Democrats may be correct that the Mueller reports and other things we know about President provide in and of themselves provide a strong basis upon which to base an impeachment inquiry. However, it must be remembered that impeachment is, in the end, a political act as much as it is a Constitutional one. Pushing forward with a remedy this extraordinary without sufficient political support presents the Democrats with tremendous political risk and a minimal and arguably non-existent, chance that they will end up coming out of the process with a political victory. Taking a step like this now, with just over fifteen months left before the General Election, seems more likely to energize the President and his supporters than it is to mobilize voters to turn Trump out of office in November.
One possible outcome is that the impeachment process and the information that is made public in a trial damages Trump to such a degree that he ends up being far too tainted a candidate to win re-election even if he is acquitted in the Senate. Based on history and experience, though, it seems far more likely that the actual outcome will be that Trump will emerge from an unsuccessful impeachment and trial energized. that his base will be energized, and that Democrats and their supporters will be demoralized. This would be precisely the kind of scenario that Trump would like to see heading into an election where, based on polling and job approval numbers, he has a serious fight ahead of him if he’s going to be re-elected.
This argument, it seems to me, is strengthened in the face of the outcome of the Mueller hearings and the extent to which the case for impeachment isn’t there any more than it has been for the better part of the year. Whether or not Democrats were expecting Mueller to provide them with the smoking gun that would tip the balance in the debate currently taking place in their caucus, the fact of the matter is that we are in basically the same place prior to the hearing that we were before it. Even if the House were to impeach the President, the fact remains that the Senate is not going to convict, and an impeachment that results in an acquittal is likely to politically strengthen the President on the eve of the election. If the goal is to get Donald Trump out of office, then this is precisely the wrong approach to take. Balz is right, if Democrats want to get Trump out of office they’re going to have to do it at the ballot box in 2020.
As I’ve said before, this doesn’t mean that Democrats should let up the pressure on the Trump Administration:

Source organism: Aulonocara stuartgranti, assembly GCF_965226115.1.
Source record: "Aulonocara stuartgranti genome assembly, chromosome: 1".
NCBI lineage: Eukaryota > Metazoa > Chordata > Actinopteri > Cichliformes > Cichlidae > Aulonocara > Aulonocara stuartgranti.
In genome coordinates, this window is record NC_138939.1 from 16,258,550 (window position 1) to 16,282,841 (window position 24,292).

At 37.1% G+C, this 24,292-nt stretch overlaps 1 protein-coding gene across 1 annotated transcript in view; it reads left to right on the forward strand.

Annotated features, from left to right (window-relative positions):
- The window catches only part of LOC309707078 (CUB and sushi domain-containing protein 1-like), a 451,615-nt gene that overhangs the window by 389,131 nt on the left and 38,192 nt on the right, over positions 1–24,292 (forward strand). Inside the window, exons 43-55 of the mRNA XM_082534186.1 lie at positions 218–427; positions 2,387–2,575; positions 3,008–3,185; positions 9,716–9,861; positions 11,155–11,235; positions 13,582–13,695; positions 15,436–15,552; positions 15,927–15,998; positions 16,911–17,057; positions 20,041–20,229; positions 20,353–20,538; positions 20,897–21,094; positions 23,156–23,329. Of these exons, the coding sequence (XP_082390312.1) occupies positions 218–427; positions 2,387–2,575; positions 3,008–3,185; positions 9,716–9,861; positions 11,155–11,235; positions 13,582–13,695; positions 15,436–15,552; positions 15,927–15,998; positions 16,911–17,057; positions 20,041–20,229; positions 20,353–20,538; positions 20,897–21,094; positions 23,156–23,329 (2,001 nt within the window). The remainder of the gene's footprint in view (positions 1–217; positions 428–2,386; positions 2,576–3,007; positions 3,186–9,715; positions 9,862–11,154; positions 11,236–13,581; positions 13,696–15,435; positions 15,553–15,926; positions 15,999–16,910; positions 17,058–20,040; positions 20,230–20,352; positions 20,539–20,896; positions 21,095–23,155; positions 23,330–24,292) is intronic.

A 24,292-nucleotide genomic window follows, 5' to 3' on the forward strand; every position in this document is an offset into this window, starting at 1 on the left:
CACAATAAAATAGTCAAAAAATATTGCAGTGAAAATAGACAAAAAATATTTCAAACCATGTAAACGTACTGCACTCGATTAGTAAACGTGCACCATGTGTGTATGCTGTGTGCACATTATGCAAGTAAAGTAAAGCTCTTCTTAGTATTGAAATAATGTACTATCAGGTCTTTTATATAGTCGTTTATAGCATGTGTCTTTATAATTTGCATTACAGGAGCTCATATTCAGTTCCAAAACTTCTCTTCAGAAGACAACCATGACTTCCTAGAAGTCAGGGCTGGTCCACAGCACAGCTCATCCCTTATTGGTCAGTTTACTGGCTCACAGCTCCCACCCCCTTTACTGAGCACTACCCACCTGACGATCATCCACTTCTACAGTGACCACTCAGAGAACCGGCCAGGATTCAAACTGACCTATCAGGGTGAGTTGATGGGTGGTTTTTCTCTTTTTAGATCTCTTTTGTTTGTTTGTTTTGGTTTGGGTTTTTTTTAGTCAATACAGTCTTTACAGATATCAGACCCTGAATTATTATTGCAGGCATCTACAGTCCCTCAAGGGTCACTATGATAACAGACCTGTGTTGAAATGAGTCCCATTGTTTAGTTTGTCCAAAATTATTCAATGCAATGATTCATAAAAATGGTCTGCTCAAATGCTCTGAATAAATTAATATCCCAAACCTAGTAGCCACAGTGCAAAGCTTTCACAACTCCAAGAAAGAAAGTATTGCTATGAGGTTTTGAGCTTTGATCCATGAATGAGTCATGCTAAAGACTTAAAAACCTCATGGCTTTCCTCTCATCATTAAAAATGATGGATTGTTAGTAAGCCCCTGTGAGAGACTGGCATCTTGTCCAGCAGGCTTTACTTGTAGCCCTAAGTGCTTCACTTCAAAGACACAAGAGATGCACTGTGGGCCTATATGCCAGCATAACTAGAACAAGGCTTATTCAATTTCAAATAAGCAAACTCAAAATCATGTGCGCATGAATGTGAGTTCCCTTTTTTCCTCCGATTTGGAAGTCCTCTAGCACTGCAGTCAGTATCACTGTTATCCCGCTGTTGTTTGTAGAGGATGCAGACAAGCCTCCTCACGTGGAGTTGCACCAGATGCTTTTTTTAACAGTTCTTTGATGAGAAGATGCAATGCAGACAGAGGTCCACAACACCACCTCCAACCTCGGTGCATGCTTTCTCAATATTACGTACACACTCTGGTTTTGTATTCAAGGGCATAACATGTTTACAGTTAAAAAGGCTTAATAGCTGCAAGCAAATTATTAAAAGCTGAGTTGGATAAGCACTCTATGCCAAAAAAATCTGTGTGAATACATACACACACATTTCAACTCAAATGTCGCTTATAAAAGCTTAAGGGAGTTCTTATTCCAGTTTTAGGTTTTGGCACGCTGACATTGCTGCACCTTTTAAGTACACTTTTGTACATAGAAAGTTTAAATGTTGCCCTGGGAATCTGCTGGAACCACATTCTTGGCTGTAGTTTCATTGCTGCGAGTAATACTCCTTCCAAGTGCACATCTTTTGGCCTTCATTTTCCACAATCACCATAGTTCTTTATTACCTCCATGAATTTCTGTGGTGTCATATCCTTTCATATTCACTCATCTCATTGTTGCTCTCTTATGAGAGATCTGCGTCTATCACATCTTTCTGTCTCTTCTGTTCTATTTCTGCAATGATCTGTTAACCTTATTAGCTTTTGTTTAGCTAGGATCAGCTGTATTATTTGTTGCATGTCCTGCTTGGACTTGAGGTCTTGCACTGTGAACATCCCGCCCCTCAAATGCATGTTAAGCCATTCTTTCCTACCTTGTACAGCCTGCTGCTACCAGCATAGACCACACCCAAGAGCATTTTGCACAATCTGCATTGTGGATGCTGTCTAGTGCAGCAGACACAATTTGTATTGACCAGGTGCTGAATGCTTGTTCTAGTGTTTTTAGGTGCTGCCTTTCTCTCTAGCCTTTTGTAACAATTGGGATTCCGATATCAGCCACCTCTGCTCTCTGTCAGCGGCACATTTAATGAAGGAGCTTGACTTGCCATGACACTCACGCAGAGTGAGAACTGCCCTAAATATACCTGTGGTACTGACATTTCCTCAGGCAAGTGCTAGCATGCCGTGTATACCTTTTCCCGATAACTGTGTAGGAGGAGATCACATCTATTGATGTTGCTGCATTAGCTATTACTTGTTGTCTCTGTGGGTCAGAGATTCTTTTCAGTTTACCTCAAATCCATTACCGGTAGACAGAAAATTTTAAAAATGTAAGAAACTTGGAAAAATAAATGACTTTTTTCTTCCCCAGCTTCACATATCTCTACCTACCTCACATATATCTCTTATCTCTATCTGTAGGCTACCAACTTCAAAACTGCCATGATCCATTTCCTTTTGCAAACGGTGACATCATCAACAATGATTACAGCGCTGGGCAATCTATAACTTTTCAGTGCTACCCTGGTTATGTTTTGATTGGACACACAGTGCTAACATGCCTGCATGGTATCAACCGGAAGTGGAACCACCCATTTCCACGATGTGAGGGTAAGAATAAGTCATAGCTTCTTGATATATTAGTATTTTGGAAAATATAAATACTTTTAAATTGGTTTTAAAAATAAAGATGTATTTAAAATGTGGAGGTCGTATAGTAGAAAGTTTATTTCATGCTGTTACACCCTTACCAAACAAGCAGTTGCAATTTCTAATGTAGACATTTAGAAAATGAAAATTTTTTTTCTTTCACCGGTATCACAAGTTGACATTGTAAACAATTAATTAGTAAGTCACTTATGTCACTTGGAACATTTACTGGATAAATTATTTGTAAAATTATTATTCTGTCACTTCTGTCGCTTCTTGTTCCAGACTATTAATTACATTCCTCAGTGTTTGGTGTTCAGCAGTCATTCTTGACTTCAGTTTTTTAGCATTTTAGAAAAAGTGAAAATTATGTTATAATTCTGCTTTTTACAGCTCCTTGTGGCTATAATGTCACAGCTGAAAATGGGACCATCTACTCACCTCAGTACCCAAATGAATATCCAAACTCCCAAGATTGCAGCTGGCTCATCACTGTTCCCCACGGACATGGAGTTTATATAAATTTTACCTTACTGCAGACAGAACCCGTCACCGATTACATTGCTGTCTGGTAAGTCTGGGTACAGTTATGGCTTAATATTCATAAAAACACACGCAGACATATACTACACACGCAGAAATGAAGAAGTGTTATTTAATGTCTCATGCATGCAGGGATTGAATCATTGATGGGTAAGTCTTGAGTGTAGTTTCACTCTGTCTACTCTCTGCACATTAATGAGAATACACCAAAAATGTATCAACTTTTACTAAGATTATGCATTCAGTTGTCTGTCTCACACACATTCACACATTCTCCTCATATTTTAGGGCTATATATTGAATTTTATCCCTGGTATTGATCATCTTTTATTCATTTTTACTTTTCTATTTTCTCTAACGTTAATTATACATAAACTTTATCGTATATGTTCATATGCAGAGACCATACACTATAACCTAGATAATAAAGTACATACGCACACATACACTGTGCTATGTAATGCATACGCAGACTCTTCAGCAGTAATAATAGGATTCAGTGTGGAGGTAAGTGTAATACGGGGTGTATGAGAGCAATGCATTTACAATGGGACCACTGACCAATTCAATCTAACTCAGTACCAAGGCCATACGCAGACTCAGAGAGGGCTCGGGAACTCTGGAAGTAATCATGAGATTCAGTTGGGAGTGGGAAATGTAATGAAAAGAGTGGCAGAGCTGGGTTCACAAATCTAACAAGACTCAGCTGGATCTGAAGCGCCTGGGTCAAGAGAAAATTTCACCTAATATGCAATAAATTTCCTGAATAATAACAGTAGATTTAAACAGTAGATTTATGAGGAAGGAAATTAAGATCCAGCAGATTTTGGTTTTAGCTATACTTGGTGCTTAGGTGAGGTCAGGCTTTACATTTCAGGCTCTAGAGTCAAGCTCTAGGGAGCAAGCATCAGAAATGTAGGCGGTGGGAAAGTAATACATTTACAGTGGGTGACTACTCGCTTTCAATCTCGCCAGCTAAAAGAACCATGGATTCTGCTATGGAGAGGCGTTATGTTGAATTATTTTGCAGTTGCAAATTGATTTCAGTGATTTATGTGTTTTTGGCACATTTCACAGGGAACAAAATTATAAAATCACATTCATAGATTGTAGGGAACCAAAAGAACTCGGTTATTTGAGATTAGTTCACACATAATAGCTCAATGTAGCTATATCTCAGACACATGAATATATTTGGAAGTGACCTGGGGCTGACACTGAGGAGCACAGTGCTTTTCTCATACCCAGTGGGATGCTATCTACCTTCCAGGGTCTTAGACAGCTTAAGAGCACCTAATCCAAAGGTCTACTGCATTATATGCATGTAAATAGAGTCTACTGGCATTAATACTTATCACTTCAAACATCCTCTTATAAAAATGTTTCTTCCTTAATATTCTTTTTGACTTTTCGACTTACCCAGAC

[T]he better strategy for Democrats right now is to proceed forward with investigations into the matters discussed above and to do so in as public a manner as possible. Let all the information that can come out be made public unless it is classified. Let the American people decide at the next election what they want to do with that information. This seems like an even wiser strategy given the fact that it is unlikely that any investigations in the House will be completed until we’re nearly on the eve of the 2020 election. At that point, the question will be whether to proceed with impeachment or take the strategy I have laid out here and let the people decide. Unless the evidence against the President is overwhelming, it seems to me that the decision should lean heavily in favor of putting this matter to the test at the ballot box rather than attempting an impeachment and removal that will not succeed and which could end up energizing Trump and his base when the President is ultimately acquitted in the Senate
It’s possible that those investigations will yield information that will lead to overwhelming support for impeachment, or that it might somehow convince 20 Republican Senators that the evidence requires that Trump be removed from office. If that happens, then Democrats should proceed accordingly. Right now, though, they ought to put talk of impeachment to the side, continue with the investigations even if it means fighting with the Administration in court over subpoenas and document requests, and let the evidence that is or may be uncovered speak for itself. Prematurely moving forward with impeachment at this time will only likely energize Trump and his base ahead of 2020, and that’s the last thing Democrats should be doing.